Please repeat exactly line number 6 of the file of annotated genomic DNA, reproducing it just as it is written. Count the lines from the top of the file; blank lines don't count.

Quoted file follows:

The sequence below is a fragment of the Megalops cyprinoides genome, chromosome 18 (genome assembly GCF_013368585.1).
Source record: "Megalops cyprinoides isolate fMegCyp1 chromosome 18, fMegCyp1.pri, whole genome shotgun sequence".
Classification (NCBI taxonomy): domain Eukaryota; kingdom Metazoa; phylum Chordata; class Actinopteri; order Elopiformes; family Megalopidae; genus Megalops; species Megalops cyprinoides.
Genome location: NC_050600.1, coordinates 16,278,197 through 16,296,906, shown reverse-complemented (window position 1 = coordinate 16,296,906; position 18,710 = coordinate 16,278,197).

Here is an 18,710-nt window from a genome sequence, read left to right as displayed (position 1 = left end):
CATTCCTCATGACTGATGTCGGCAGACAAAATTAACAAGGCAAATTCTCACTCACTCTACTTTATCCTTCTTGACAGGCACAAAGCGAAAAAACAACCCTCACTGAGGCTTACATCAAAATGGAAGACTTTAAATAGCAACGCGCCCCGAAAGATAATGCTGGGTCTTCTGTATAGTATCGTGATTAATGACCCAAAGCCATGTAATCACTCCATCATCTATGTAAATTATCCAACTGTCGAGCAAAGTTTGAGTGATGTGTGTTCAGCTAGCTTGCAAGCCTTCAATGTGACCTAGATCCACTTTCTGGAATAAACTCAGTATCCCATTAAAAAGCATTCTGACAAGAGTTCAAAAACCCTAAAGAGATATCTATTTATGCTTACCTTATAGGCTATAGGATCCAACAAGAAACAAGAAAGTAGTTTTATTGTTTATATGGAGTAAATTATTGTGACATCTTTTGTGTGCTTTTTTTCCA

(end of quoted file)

CATTCCTCATGACTGATGTCGGCAGACAAAATTAACAAGGCAAATTCTCACTCACTCTACTTTATCCTTCTTGACAGGCACAAAGCGAAAAAACAACCCTCACTGAGGCTTACATCAAAATGGAAGACTTTAAATAGCAACGCGCCCCGAAAGATAATGCTGGGTCTTCTGTATAGTATCGTGATTAATGACCCAAAGCCATGTAATCACTCCATCATCTATGTAAATTATCCAACTGTCGAGCAAAGTTTGAGTGATGTGTGTTCAGCTAGCTTGCAAGCCTTCAATGTGACCTAGATCCACTTTCTGGAATAAACTCAGTATCCCATTAAAAAGCATTCTGACAAGAGTTCAAAAACCCTAAAGAGATATCTATTTATGCTTACCTTATAGGCTATAGGATCCAACAAGAAACAAGAAAGTAGTTTTATTGTTTATATGGAGTAAATTATTGTGACATCTTTTGTGTGCTTTTTTTCCA